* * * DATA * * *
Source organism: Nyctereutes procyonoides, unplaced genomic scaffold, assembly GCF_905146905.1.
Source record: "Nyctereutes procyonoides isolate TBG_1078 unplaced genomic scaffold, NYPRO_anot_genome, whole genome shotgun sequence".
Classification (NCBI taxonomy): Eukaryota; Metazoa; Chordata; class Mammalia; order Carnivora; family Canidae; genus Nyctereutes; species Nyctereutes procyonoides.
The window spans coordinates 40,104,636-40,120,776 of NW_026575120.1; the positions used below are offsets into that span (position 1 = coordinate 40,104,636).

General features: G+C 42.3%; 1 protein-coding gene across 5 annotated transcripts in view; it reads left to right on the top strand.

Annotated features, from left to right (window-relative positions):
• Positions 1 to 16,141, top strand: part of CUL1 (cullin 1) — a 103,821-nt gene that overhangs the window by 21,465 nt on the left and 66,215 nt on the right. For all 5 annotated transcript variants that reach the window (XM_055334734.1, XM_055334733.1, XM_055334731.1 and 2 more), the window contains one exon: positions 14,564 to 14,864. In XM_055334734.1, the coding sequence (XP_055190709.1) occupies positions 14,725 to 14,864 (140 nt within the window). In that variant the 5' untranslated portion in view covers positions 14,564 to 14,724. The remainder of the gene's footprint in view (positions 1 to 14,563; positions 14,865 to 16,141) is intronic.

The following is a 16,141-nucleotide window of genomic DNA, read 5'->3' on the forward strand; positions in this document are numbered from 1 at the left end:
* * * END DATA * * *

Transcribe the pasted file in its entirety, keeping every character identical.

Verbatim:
Source organism: Nyctereutes procyonoides, unplaced genomic scaffold, assembly GCF_905146905.1.
Source record: "Nyctereutes procyonoides isolate TBG_1078 unplaced genomic scaffold, NYPRO_anot_genome, whole genome shotgun sequence".
Classification (NCBI taxonomy): Eukaryota; Metazoa; Chordata; class Mammalia; order Carnivora; family Canidae; genus Nyctereutes; species Nyctereutes procyonoides.
The window spans coordinates 40,104,636-40,120,776 of NW_026575120.1; the positions used below are offsets into that span (position 1 = coordinate 40,104,636).

General features: G+C 42.3%; 1 protein-coding gene across 5 annotated transcripts in view; it reads left to right on the top strand.

Annotated features, from left to right (window-relative positions):
• Positions 1 to 16,141, top strand: part of CUL1 (cullin 1) — a 103,821-nt gene that overhangs the window by 21,465 nt on the left and 66,215 nt on the right. For all 5 annotated transcript variants that reach the window (XM_055334734.1, XM_055334733.1, XM_055334731.1 and 2 more), the window contains one exon: positions 14,564 to 14,864. In XM_055334734.1, the coding sequence (XP_055190709.1) occupies positions 14,725 to 14,864 (140 nt within the window). In that variant the 5' untranslated portion in view covers positions 14,564 to 14,724. The remainder of the gene's footprint in view (positions 1 to 14,563; positions 14,865 to 16,141) is intronic.

The following is a 16,141-nucleotide window of genomic DNA, read 5'->3' on the forward strand; positions in this document are numbered from 1 at the left end: